How To Rid the Skin of BarnaclesBy Dr. Gifford Jones
“Vanity, thy name is woman”, wrote the immortal bard William Shakespeare hundreds of years ago. He was right. I know, because two years ago I wrote a column dealing with “cosmeceuticals” and mentioned Reversa, a cream that helps aging skin. The avalanche of mail from female readers stunned me and gave the postman a backache.
So this week let’s forget about cholesterol and other depressing problems and talk about another cosmeceutical that gets rid of aging spots. Let’s hope it also alerts everyone to the dangers of excessive sun exposure and saves needless deaths from skin cancer.
The way our skin ages depends on several factors. The most controllable factor of all is “photo-aging”. Excessive exposure to the sun results in coarse, pebbly, rough wrinkled skin. But it also causes irregular pigmentation due to ultraviolet radiation.
The time clock also plays a major role in skin aging. Like ships, the skin acquires barnacles such as spots, lumps and bumps. None of us like it when we see these imperfections in the mirror and we sympathize with Shakespeare’s Macbeth when he remarked, “Out, damned spot, I say”.
Dr. Suzanne Gagnon, a noted Montreal dermatologist, says, ” The skin breaks down due to several factors. In the top layers of the skin each individual cell is held together by a substance like the mortar that binds bricks together. Deeper, collagen and elastin make the skin flexible. And as years pass the mortar becomes less efficient and the collagen-elastin system is in short supply so the skin becomes thin and wrinkled.”
This is why women’s antennas lit up when I wrote about Reversa corrective night cream. This skin cream contains glycolic acid that helps to shed the outer layer of aging skin. It also has an anti-wrinkle micro-collagen along with vitamin C that acts to regenerate collagen and elastin. It’s a far cry from grandmother’s cold cream.
Another cream, Reversa UV, carries skin care a step further and may be the answer for many of my patients. The ones who point out brown spots on their skin to me, wondering why they’ve suddenly appeared, and begging me to get rid of them. These imperfections are often referred to as sun spots, age spots or liver spots. And they’re usually first noticed by women over 40 years of age.
Age spots are due to an abnormal increase in the amount of melanin in the epidermal layer of skin. Since melanin production is stimulated by an enzyme, tyrosinase, the goal is to decrease the activity of this enzyme.
Reversa UV anti spot cream contains Rumex, which is very effective in inhibiting tyrosinase. It’s an extract derived from plants native to the Canadian prairies with a long botanical history as a medicinal agent for the skin, a good choice for cosmetics due to its scarcity of side effects.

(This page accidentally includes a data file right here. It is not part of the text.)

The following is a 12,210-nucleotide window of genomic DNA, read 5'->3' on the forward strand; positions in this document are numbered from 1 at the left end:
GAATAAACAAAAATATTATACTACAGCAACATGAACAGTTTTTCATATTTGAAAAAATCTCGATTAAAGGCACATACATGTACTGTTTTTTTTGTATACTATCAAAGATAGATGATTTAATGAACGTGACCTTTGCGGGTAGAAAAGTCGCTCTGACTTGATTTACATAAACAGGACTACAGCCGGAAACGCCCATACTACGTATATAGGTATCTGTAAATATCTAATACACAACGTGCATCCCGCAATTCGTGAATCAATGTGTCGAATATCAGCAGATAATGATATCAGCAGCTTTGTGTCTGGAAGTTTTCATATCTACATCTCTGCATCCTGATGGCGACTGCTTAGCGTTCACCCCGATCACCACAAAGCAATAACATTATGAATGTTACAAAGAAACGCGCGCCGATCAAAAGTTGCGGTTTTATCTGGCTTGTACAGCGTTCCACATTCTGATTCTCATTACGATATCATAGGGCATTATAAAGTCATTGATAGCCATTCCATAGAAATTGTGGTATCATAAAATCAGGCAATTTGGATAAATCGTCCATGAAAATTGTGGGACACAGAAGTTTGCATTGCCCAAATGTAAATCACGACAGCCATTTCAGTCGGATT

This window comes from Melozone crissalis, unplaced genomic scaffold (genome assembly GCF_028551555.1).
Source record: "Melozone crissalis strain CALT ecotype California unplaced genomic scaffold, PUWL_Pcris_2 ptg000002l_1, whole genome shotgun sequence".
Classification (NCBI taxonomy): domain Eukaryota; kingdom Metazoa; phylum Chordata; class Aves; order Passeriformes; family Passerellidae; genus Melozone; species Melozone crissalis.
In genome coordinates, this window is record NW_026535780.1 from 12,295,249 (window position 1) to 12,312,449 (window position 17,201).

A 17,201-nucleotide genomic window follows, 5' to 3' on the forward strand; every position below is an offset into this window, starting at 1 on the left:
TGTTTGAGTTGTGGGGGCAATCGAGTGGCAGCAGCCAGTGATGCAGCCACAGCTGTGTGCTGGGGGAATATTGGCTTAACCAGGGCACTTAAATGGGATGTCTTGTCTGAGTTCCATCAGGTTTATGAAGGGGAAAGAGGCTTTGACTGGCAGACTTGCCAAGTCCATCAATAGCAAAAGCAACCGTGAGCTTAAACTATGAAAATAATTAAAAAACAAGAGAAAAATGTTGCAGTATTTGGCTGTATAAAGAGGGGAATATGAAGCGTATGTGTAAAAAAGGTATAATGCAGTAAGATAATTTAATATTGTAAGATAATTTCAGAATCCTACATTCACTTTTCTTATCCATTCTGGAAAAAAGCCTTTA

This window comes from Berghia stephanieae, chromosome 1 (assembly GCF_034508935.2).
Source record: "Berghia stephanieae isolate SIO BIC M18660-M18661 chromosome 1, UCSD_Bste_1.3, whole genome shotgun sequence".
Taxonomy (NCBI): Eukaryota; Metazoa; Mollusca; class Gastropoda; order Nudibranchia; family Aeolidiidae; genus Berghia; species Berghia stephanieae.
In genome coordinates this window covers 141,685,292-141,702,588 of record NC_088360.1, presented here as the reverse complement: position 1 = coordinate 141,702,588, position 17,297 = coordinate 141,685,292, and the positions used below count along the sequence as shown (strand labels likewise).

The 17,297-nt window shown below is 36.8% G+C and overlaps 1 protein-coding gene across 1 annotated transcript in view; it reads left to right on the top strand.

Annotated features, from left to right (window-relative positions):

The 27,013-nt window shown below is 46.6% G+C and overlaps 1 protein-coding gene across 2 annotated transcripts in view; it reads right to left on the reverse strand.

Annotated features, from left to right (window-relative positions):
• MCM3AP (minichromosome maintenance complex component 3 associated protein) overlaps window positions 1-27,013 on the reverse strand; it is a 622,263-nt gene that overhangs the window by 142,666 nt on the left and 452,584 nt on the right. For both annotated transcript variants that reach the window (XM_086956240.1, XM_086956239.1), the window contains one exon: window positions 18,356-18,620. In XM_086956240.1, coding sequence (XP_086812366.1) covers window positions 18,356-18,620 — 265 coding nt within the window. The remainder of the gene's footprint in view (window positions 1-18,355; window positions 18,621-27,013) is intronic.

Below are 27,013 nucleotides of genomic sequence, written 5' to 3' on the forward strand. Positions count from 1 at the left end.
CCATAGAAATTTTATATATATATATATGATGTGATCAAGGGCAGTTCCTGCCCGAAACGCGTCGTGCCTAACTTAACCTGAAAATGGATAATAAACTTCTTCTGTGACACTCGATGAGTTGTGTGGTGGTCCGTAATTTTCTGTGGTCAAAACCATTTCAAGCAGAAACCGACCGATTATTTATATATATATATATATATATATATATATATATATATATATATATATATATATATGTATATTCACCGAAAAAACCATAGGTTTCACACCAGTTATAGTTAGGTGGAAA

To increase the moisture level of the skin Reversa UV anti spot cream also contains hyaluronic acid, glycerine, vitamin E and panthenol. And to protect against further ultra-violet damage from the sun, the cream also contains UVAUVB sunscreen (made by the original formulators of Ombrelle). These are important additions because the sun causes brown spots faster than any agent can de-pigment the skin.
Remember there’s no harm in a touch of vanity. By using these two creams we might all retain healthy and more attractive skin. This makes more sense than lining up for Botox injections that only last a few months or submitting to plastic surgery. I believe these measures represent the height of human folly.
What’s more hazardous is ignoring medical pleas to guard against excessive sun exposure. This is why death from malignant melanoma is at an all time high.
Since I’m not a dermatologist I’ll no longer look foolish when patients point to aging spots and ask me what to do. Perhaps I’ve also retained a little beauty in this country and that’s not a bad idea. But, above all, I’m preaching sun sense that will save lives.(0) Reader Feedback | Email Article | Email Us | Print friendly
Dr. Gifford Jones Bio
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W. Gifford-Jones M.D is the pen name of Dr. Ken Walker graduate of The Harvard Medical School. He’s been a ship’s surgeon, hotel physician and family doctor and later trained in surgery at McGill in Montreal, University of Rochester N.Y. and Harvard. His medical column is published by 60 Canadian newspapers and several in the U.S. He is the author of seven books. Dr. Walker has a medical practice in Toronto. His Web site is: http://www.mydoctor.ca/gifford-jones